Tom Tancredo reports on corruption at the Bureau of Immigration and Customs Enforcement — and the continued plight of agent Cory Voorhis (via WND):
The federal government’s continued persecution of Immigration and Customs Enforcement, ICE, agent Cory Voorhis should alarm all Americans. Voorhis has been targeted for removal from his job because he dared to blow the whistle on politicians who were scheming with ICE bureaucrats to help criminal aliens avoid deportation – hundreds of them.
Voorhis went public in September 2006 with facts about the plea-bargaining practices of former Denver District attorney Bill Ritter, who happened to also be a candidate for governor of Colorado. During Ritter’s tenure as district attorney, 241 illegal aliens were given sweetheart deals for the explicit purpose of helping them minimize the risk of deportation. Some of them went on to commit other, more serious crimes, and when one of those cases was made public with Voorhis’ help, he was targeted for criminal investigation at the behest of the Ritter for Governor campaign.
Voorhis deserved a medal for his actions, but instead he was charged with violations of federal criminal law and then removed from his job after a federal court jury acquitted him of all charges after only two hours of deliberation. ICE managers were so embarrassed by this reversal, they launched a two-year effort to have him fired despite that acquittal. It has now been revealed that agency managers gave false testimony against Voorhis at his trial, yet no one at the top levels of the Department of Homeland Security had the courage to put a stop to the vendetta.
Voorhis has incurred more than $500,000 in legal bills and there is still no end in sight. His petition for reinstatement is now under review by an administrative judge attached to the Merit Systems Protection Board.
What is going on here? Why does ICE persist in trying to destroy a man whose only controversial action was to bring to the public’s attention information on certain criminal aliens already available to any enterprising reporter?
Aha! There’s the rub. If enterprising reporters started digging into the records of the plea-bargaining practices of prosecutors in sanctuary cities like Denver and San Francisco, who knows what mischief might ensue? In the agency’s view, Voorhis must be punished for throwing a huge public spotlight on these practices.
In retrospect, it is clear ICE overreacted. No reporter has bothered to look into the case histories of the other 240 plea-bargain cases uncovered in 2008. In fact, those 241 cases were only a sampling from a five-year period and were only the cases where “agricultural trespass” was used as the lesser offense to avoid deportation. Most likely there were more than 1,000 cases of sweetheart plea bargains for illegal aliens under Ritter’s tenure as Denver district attorney. How many exist in other cities? How many times have ICE legal staff – in Denver and elsewhere – assisted in the obstruction of our criminal-alien deportation laws?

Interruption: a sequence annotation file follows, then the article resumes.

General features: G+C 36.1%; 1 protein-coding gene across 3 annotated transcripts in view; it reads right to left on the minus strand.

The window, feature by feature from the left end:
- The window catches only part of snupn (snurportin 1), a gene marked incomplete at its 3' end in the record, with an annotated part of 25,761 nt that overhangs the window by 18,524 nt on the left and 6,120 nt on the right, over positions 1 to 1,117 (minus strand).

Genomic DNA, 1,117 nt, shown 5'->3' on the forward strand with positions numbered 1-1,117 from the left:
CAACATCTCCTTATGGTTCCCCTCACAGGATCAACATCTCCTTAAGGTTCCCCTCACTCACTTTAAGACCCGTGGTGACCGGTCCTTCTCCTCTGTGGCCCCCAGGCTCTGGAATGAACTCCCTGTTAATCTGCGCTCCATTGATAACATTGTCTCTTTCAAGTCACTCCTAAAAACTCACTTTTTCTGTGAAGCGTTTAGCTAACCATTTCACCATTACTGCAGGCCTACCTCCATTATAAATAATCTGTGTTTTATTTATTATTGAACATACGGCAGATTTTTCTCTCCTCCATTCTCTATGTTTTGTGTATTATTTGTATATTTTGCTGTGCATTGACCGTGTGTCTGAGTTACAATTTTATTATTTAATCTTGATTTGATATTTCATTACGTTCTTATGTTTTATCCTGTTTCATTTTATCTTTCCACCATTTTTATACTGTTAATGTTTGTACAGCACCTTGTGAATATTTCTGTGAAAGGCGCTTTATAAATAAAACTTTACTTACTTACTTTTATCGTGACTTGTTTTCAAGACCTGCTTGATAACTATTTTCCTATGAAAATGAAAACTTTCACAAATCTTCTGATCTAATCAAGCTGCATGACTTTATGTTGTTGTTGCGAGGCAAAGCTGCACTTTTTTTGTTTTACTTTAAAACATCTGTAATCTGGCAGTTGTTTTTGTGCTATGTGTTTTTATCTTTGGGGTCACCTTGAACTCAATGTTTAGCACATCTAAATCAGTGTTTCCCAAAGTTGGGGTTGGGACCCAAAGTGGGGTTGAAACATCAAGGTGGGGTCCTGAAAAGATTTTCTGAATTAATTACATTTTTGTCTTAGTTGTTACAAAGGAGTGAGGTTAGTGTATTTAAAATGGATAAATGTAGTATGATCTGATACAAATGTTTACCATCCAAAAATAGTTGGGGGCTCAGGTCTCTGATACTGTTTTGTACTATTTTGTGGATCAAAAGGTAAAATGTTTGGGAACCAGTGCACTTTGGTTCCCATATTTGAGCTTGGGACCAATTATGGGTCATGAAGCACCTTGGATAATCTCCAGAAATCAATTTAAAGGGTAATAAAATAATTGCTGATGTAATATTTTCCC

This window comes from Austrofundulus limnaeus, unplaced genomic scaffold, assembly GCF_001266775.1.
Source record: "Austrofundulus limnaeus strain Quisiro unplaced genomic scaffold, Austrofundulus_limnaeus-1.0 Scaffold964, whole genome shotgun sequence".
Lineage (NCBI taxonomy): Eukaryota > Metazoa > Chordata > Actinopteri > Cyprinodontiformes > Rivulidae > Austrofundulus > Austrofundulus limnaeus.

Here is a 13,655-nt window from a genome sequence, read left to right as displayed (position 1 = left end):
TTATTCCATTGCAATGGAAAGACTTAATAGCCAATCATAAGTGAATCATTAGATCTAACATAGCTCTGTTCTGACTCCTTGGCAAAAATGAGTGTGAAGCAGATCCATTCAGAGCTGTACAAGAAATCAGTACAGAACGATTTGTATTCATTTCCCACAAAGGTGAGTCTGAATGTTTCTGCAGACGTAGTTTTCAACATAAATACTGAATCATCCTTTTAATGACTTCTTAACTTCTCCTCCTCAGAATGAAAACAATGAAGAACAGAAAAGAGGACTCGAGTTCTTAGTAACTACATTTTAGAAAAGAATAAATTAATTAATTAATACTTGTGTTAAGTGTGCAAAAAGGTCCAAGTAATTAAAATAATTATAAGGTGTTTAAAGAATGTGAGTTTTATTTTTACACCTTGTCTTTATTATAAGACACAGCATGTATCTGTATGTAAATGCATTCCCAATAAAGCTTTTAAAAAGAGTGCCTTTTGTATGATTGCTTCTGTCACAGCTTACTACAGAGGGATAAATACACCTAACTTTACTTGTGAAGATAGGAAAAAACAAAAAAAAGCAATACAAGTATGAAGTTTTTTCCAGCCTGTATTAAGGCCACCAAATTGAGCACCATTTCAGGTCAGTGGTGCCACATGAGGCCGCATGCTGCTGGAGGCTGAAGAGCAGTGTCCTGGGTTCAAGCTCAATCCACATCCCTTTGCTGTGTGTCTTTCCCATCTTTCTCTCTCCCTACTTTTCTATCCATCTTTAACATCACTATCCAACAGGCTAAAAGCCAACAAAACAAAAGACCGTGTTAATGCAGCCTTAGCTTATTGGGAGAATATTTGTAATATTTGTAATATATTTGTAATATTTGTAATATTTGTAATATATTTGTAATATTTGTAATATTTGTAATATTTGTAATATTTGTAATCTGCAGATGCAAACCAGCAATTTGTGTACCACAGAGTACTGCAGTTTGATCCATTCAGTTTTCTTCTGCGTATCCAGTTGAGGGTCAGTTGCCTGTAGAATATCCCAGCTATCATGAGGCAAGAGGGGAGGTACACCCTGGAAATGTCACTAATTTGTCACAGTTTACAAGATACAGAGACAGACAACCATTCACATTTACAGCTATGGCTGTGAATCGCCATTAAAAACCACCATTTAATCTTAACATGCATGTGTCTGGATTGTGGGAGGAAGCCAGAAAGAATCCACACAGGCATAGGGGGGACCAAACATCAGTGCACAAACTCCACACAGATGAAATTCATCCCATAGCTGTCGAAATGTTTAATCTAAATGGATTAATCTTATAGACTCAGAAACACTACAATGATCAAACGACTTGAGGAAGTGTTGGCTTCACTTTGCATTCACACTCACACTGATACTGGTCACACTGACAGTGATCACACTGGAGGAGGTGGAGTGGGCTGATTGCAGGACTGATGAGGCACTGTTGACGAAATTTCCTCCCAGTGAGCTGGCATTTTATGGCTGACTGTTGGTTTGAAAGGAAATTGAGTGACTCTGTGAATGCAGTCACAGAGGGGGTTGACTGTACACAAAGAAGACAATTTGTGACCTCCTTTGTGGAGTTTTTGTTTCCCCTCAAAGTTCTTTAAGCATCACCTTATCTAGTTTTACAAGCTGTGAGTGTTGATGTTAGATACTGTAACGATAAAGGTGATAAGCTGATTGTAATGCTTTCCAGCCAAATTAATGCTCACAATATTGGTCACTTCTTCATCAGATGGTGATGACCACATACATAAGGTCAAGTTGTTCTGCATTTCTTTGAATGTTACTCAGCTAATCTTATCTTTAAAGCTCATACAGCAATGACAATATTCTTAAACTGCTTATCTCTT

The story has legs because President Obama has nominated one Stephanie Villafuerte as the next US attorney for Colorado. Villafuerte, as Tancredo points out, was the person on gubernatorial candidate Bill Ritter’s campaign team who made the first call in September 2006 to the Denver D.A.’s office to inquire about the illegal alien mentioned in the newspapers stories; was the person also on a leave of absence from the Denver D.A.’s office to work in the Ritter campaign; was rewarded with a job as a principal deputy to Governor Ritter; and was the point person on immigration matters.
In a related matter, the Denver Post reported last week that a Denver ICE supervisor lied in Voorhis’s case — and has been given a pass by federal prosecutors:
An internal investigation has determined that a supervisor in Denver’s immigration enforcement office “gave false testimony” during the trial of an agent charged with unlawfully accessing a federal criminal database and releasing information to Bob Beauprez’s gubernatorial campaign.
Tony Rouco, who supervised U.S. Immigration and Customs Enforcement agent Cory Voorhis, “willfully gave false testimony under oath” at Voorhis’ trial last year, according to the April 2009 investigation report. He also made false statements to the FBI and ICE’s Office of Professional Responsibility and failed to report employee misconduct, it states.
Even so, it appears Rouco has never been disciplined and he remains on the job, which at times requires him to swear under oath in court or when signing court papers. Although his alleged misconduct was reported to federal prosecutors, they declined to treat it as a crime.
A statement from ICE said the agency “cannot discuss internal administrative issues regarding its employees. However, ICE holds all its employees to the highest standards of ethics and professional behavior.”
Rouco did not return calls for comment.
It’s been more than 18 months since a federal jury found Voorhis not guilty of improperly accessing a federal criminal-records database and providing information to the Republican Beauprez’s campaign, and three years since the controversy first erupted. Yet the repercussions are still being felt within Denver’s ICE office. Voorhis, who officially lost his job in February, has appealed his termination, and Rouco is expected to testify for the government.
The Homeland Security Department has been notified of this and other acts of misconduct, ethics violations, and failures of leadership (pdf file) by ICE in the mishandling of Voorhis’s case.
Ben DeGrow: “Precisely what role did Stephanie Villafuerte play in the whole Cory Voorhis affair? And what were her motivations? If she is going to be the next U.S. Attorney for Colorado, citizens of our state deserve to know.”
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